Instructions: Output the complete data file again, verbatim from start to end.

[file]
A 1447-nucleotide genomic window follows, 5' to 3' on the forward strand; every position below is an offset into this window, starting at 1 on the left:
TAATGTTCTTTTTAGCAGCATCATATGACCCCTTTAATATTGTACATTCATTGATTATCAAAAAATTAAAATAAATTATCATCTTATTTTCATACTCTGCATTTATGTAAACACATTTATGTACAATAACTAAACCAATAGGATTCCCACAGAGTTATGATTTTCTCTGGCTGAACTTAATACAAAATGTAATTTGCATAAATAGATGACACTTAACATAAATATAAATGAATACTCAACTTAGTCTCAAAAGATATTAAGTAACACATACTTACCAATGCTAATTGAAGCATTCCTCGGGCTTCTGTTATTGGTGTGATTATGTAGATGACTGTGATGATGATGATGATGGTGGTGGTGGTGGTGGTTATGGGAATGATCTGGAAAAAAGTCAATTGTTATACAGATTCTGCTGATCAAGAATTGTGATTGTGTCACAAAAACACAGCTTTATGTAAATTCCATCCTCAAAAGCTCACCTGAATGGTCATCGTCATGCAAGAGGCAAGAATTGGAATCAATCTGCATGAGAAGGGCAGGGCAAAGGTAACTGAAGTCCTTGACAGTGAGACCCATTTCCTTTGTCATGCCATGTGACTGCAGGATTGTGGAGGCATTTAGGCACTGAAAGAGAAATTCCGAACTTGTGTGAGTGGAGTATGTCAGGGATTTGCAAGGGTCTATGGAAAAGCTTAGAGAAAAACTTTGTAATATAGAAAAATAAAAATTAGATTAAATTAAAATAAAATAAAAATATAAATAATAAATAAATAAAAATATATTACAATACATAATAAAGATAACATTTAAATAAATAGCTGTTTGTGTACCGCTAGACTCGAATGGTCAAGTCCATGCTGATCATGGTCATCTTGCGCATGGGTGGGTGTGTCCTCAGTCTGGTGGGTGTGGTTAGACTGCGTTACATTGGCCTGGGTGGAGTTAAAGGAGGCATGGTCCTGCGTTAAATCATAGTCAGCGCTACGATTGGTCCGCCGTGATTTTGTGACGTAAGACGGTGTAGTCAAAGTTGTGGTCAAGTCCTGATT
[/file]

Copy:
A 1447-nucleotide genomic window follows, 5' to 3' on the forward strand; every position below is an offset into this window, starting at 1 on the left:
TAATGTTCTTTTTAGCAGCATCATATGACCCCTTTAATATTGTACATTCATTGATTATCAAAAAATTAAAATAAATTATCATCTTATTTTCATACTCTGCATTTATGTAAACACATTTATGTACAATAACTAAACCAATAGGATTCCCACAGAGTTATGATTTTCTCTGGCTGAACTTAATACAAAATGTAATTTGCATAAATAGATGACACTTAACATAAATATAAATGAATACTCAACTTAGTCTCAAAAGATATTAAGTAACACATACTTACCAATGCTAATTGAAGCATTCCTCGGGCTTCTGTTATTGGTGTGATTATGTAGATGACTGTGATGATGATGATGATGGTGGTGGTGGTGGTGGTTATGGGAATGATCTGGAAAAAAGTCAATTGTTATACAGATTCTGCTGATCAAGAATTGTGATTGTGTCACAAAAACACAGCTTTATGTAAATTCCATCCTCAAAAGCTCACCTGAATGGTCATCGTCATGCAAGAGGCAAGAATTGGAATCAATCTGCATGAGAAGGGCAGGGCAAAGGTAACTGAAGTCCTTGACAGTGAGACCCATTTCCTTTGTCATGCCATGTGACTGCAGGATTGTGGAGGCATTTAGGCACTGAAAGAGAAATTCCGAACTTGTGTGAGTGGAGTATGTCAGGGATTTGCAAGGGTCTATGGAAAAGCTTAGAGAAAAACTTTGTAATATAGAAAAATAAAAATTAGATTAAATTAAAATAAAATAAAAATATAAATAATAAATAAATAAAAATATATTACAATACATAATAAAGATAACATTTAAATAAATAGCTGTTTGTGTACCGCTAGACTCGAATGGTCAAGTCCATGCTGATCATGGTCATCTTGCGCATGGGTGGGTGTGTCCTCAGTCTGGTGGGTGTGGTTAGACTGCGTTACATTGGCCTGGGTGGAGTTAAAGGAGGCATGGTCCTGCGTTAAATCATAGTCAGCGCTACGATTGGTCCGCCGTGATTTTGTGACGTAAGACGGTGTAGTCAAAGTTGTGGTCAAGTCCTGATT